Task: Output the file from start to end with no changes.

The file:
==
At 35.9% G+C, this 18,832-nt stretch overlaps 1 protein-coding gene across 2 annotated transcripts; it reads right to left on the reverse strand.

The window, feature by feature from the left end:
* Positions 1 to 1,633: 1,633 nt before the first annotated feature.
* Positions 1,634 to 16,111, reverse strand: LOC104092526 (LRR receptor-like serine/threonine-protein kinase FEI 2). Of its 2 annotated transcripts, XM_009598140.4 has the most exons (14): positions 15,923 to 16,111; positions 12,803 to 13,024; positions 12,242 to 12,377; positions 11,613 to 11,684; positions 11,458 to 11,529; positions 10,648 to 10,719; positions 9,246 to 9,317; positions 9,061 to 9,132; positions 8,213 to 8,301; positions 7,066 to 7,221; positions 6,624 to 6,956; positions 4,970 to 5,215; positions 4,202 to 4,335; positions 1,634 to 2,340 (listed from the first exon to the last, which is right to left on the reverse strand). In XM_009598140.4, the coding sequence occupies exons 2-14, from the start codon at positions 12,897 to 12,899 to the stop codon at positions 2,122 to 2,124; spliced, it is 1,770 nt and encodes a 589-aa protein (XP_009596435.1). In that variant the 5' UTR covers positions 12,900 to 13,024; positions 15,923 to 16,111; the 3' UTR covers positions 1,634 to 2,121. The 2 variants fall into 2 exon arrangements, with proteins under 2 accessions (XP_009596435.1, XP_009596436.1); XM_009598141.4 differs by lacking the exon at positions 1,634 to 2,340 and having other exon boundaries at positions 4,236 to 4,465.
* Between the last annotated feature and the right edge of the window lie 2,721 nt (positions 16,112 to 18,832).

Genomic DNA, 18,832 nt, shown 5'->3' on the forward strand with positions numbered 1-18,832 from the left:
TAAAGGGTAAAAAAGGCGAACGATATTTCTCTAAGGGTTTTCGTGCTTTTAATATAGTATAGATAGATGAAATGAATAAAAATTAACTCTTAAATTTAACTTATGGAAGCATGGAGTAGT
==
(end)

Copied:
At 35.9% G+C, this 18,832-nt stretch overlaps 1 protein-coding gene across 2 annotated transcripts; it reads right to left on the reverse strand.

The window, feature by feature from the left end:
* Positions 1 to 1,633: 1,633 nt before the first annotated feature.
* Positions 1,634 to 16,111, reverse strand: LOC104092526 (LRR receptor-like serine/threonine-protein kinase FEI 2). Of its 2 annotated transcripts, XM_009598140.4 has the most exons (14): positions 15,923 to 16,111; positions 12,803 to 13,024; positions 12,242 to 12,377; positions 11,613 to 11,684; positions 11,458 to 11,529; positions 10,648 to 10,719; positions 9,246 to 9,317; positions 9,061 to 9,132; positions 8,213 to 8,301; positions 7,066 to 7,221; positions 6,624 to 6,956; positions 4,970 to 5,215; positions 4,202 to 4,335; positions 1,634 to 2,340 (listed from the first exon to the last, which is right to left on the reverse strand). In XM_009598140.4, the coding sequence occupies exons 2-14, from the start codon at positions 12,897 to 12,899 to the stop codon at positions 2,122 to 2,124; spliced, it is 1,770 nt and encodes a 589-aa protein (XP_009596435.1). In that variant the 5' UTR covers positions 12,900 to 13,024; positions 15,923 to 16,111; the 3' UTR covers positions 1,634 to 2,121. The 2 variants fall into 2 exon arrangements, with proteins under 2 accessions (XP_009596435.1, XP_009596436.1); XM_009598141.4 differs by lacking the exon at positions 1,634 to 2,340 and having other exon boundaries at positions 4,236 to 4,465.
* Between the last annotated feature and the right edge of the window lie 2,721 nt (positions 16,112 to 18,832).

Genomic DNA, 18,832 nt, shown 5'->3' on the forward strand with positions numbered 1-18,832 from the left:
TAAAGGGTAAAAAAGGCGAACGATATTTCTCTAAGGGTTTTCGTGCTTTTAATATAGTATAGATAGATGAAATGAATAAAAATTAACTCTTAAATTTAACTTATGGAAGCATGGAGTAGT